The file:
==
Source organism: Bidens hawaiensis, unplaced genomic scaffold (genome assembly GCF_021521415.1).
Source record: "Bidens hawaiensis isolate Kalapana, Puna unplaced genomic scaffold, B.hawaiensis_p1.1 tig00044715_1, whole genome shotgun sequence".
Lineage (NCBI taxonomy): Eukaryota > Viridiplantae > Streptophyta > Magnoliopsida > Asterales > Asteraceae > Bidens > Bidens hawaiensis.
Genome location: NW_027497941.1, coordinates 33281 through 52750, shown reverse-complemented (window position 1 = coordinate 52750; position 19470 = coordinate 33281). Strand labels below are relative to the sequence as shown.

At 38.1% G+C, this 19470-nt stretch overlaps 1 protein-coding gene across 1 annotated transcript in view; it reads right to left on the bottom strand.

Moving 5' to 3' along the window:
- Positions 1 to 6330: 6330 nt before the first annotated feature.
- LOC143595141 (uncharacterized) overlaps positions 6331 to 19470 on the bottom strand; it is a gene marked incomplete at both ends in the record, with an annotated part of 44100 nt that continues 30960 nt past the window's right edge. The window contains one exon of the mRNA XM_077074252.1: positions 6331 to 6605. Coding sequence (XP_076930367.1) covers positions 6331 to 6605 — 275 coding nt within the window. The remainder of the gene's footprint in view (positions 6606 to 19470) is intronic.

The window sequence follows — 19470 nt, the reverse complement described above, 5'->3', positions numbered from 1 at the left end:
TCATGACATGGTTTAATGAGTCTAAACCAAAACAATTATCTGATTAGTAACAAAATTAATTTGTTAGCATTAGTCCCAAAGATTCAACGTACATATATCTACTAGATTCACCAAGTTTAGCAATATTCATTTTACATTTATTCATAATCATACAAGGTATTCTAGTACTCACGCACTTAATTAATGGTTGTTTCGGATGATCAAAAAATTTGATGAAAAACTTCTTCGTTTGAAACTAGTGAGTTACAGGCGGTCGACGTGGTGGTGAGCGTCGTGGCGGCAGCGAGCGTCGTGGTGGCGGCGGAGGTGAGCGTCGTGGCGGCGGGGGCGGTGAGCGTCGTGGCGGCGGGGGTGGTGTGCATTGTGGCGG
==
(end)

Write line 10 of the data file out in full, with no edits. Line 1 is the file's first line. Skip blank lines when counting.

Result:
TCATGACATGGTTTAATGAGTCTAAACCAAAACAATTATCTGATTAGTAACAAAATTAATTTGTTAGCATTAGTCCCAAAGATTCAACGTACATATATCTACTAGATTCACCAAGTTTAGCAATATTCATTTTACATTTATTCATAATCATACAAGGTATTCTAGTACTCACGCACTTAATTAATGGTTGTTTCGGATGATCAAAAAATTTGATGAAAAACTTCTTCGTTTGAAACTAGTGAGTTACAGGCGGTCGACGTGGTGGTGAGCGTCGTGGCGGCAGCGAGCGTCGTGGTGGCGGCGGAGGTGAGCGTCGTGGCGGCGGGGGCGGTGAGCGTCGTGGCGGCGGGGGTGGTGTGCATTGTGGCGG